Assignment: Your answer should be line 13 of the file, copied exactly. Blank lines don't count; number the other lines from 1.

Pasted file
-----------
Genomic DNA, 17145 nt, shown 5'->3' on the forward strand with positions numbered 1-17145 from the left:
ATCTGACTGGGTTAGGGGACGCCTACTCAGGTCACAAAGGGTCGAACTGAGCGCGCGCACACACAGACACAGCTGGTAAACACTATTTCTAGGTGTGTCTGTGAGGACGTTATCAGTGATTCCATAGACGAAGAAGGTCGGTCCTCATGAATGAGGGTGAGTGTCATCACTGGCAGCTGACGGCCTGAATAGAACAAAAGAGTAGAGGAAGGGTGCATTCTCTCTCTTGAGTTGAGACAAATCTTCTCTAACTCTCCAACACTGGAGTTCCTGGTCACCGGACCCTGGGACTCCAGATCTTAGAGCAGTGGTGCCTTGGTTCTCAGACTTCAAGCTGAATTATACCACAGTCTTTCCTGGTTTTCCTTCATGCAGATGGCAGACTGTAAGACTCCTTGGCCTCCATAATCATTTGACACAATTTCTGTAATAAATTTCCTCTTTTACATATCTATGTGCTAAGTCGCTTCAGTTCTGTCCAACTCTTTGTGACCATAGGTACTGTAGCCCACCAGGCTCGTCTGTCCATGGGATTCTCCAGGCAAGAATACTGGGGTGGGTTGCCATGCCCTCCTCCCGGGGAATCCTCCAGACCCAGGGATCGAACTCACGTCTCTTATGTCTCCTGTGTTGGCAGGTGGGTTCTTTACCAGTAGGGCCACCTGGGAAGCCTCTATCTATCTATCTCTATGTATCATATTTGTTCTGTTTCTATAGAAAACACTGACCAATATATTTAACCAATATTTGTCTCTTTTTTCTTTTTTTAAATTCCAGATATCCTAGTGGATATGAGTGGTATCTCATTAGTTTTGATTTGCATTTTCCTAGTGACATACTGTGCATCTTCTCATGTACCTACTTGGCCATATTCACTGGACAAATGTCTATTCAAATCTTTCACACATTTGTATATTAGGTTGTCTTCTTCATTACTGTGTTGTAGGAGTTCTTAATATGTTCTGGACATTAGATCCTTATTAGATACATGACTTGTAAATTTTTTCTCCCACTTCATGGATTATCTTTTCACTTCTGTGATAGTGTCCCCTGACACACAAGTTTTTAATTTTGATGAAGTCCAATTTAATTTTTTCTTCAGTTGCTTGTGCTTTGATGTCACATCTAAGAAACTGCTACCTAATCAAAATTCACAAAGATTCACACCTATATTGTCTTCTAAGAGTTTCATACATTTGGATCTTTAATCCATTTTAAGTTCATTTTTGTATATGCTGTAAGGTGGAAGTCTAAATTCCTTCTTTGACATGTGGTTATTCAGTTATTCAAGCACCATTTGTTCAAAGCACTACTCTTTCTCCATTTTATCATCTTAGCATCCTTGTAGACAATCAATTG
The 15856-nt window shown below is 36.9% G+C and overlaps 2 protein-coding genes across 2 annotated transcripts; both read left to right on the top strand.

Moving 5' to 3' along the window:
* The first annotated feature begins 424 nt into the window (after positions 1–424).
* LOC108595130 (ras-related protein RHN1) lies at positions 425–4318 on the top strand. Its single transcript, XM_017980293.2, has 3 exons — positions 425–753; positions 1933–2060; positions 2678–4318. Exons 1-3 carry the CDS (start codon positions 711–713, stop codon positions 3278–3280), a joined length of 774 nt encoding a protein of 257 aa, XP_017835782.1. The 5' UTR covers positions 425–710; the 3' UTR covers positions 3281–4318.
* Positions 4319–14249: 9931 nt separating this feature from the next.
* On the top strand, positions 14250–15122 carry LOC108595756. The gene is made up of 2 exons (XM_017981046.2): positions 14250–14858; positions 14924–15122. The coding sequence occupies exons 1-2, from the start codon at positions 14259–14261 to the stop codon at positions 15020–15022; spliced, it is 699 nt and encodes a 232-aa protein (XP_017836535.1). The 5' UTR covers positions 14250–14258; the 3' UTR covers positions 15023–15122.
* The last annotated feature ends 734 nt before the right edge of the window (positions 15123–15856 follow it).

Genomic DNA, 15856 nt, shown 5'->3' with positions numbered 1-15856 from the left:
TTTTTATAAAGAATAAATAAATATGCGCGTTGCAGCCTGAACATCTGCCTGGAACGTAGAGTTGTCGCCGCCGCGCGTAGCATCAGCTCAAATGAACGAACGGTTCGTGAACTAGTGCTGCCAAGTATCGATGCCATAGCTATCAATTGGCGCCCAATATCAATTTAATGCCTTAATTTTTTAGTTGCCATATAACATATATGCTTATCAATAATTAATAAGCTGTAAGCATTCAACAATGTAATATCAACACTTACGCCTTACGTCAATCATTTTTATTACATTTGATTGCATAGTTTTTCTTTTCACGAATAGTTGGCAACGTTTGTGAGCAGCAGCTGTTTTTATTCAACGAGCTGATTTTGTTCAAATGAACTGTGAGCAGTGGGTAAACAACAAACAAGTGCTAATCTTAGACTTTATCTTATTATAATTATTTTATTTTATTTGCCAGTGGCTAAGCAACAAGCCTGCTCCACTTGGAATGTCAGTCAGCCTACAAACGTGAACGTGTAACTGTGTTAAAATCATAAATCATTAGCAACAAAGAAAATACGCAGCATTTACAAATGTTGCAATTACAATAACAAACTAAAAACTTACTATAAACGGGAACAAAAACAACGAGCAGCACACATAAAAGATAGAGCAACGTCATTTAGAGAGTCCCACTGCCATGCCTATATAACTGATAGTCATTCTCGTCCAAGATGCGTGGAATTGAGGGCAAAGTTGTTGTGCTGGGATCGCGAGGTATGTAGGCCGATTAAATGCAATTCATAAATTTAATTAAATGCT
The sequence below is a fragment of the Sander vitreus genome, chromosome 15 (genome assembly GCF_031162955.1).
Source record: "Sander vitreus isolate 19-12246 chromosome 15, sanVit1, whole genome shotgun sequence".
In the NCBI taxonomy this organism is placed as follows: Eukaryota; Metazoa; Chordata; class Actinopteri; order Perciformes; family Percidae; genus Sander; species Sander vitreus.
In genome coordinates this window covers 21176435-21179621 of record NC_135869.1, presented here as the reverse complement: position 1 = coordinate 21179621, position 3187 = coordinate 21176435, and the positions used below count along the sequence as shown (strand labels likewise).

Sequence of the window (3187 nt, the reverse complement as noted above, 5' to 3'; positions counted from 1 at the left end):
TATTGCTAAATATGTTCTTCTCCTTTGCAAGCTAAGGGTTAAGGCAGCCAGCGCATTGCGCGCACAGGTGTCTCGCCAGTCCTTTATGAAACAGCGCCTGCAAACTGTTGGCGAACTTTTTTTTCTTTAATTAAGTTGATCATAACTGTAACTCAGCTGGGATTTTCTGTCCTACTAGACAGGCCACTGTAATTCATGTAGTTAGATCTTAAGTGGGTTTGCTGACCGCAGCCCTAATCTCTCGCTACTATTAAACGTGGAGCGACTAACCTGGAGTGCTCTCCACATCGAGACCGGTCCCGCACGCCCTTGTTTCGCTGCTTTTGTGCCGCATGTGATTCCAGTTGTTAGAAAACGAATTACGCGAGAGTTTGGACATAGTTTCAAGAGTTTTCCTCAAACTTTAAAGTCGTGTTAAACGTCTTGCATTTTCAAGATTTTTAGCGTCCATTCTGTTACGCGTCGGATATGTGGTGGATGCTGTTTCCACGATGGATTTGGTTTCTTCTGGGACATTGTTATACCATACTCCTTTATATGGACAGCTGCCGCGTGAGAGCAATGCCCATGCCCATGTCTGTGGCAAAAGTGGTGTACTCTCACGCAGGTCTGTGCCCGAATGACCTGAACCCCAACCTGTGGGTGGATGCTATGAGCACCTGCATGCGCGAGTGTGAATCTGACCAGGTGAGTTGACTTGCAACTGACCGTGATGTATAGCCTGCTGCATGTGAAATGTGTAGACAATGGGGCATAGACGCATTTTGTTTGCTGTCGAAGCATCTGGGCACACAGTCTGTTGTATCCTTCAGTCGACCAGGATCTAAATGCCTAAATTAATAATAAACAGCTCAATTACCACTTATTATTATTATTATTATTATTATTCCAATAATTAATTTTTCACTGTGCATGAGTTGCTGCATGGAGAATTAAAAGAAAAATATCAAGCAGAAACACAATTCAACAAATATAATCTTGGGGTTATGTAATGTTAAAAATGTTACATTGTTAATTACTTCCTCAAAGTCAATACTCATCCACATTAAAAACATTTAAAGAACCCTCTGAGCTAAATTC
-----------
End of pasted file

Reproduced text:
Source record: "Sander vitreus isolate 19-12246 chromosome 15, sanVit1, whole genome shotgun sequence".